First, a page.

Judgment: On Christmas morning, the Grinch gleefully anticipates the wailing of the Whos, but boy is he in for a surprise. Instead of hearing boo hoos, a "glad sound reached his ears. All the Whos were singing without any toys. Somehow or another, Christmas came anyway! It came without ribbons, tags packages, or bags!" It is in that moment that the Grinch has an epiphany: "Maybe Christmas . . . doesn't come from a store--maybe it means a little bit more."
When the Grinch sees the error of his ways, he has a literal "change of heart," because his heart "grew three sizes that day." He blew on his trumpet, returned all the games, food, and decorations, and even joined the Whos at the supper table, carving the roast beast. When I see the trumpet blowing angel in the Judgment card from the Universal Waite, I think of a wake-up call that results in changed behavior--just like the Grinch experienced.
Ten of Cups: I chose this card to frame the beginning and the end of How the Grinch Stole Christmas because the Whos' joy and well-being remained the same--independent of the machinations of the Grinch and their personal losses. The end of this heart-warming story sums up my view of the Ten of Cups quite nicely: "Christmas day will always be just as long as we have we. Welcome Christmas while we stand, heart to heart and hand in hand.
One of the ways I see the Judgment card is "turning over a new leaf," or the realization that some approach or belief system just isn't working for us. Whether this conscious acknowledgment comes as a result of the Tower, the Devil, the Hanged Man, or other archetypal energy, the "aha!" moment of realizing what will invite or promote our personal heaven on earth can be a gloriously pivotal moment. (Two great books on this topic are Loving What Is by Byron Katie and What God Wants by Neale Donald Walsch).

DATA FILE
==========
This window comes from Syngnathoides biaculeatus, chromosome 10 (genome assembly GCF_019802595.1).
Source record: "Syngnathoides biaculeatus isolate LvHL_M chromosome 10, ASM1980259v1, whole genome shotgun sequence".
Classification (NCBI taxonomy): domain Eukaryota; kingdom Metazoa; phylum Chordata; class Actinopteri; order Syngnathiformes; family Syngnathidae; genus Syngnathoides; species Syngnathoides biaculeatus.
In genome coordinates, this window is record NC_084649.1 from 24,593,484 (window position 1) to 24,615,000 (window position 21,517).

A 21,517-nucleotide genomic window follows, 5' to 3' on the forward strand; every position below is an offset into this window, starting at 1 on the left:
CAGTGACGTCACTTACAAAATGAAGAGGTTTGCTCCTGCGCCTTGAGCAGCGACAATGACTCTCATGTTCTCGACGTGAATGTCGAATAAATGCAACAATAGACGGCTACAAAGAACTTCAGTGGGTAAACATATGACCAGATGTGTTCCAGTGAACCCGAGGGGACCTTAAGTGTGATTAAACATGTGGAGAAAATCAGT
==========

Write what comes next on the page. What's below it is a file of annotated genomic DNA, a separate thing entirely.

- Think of a time when you assumed you needed something specific to make you happy. Did getting that thing turn out to make you happy for you over the long haul? How has your idea of what supports well-being and joy changed over the years? Chose corresponding cards to map your progress and present attitudes towards happiness.
- Have you ever witnessed a situation where an individual assumed that in order to alleviate their own sense of lack or low self-esteem, they had to steal, bully, or otherwise prove themselves? What cards would you select to represent the circumstances and people involved?
- Can you think of an event from history, a current event, or a book or movie in which a devastating loss occurred, but the individuals involved retained good humor and buoyancy despite their circumstances? What cards seem to symbolize the event and subsequent reactions?
Do you enjoy this way of learning the Tarot? If so, get yourself a copy of my Back in Time Tarot (print book or for Kindle), which features over 100 Your Turn exercises for practicing connecting pop culture with the cards.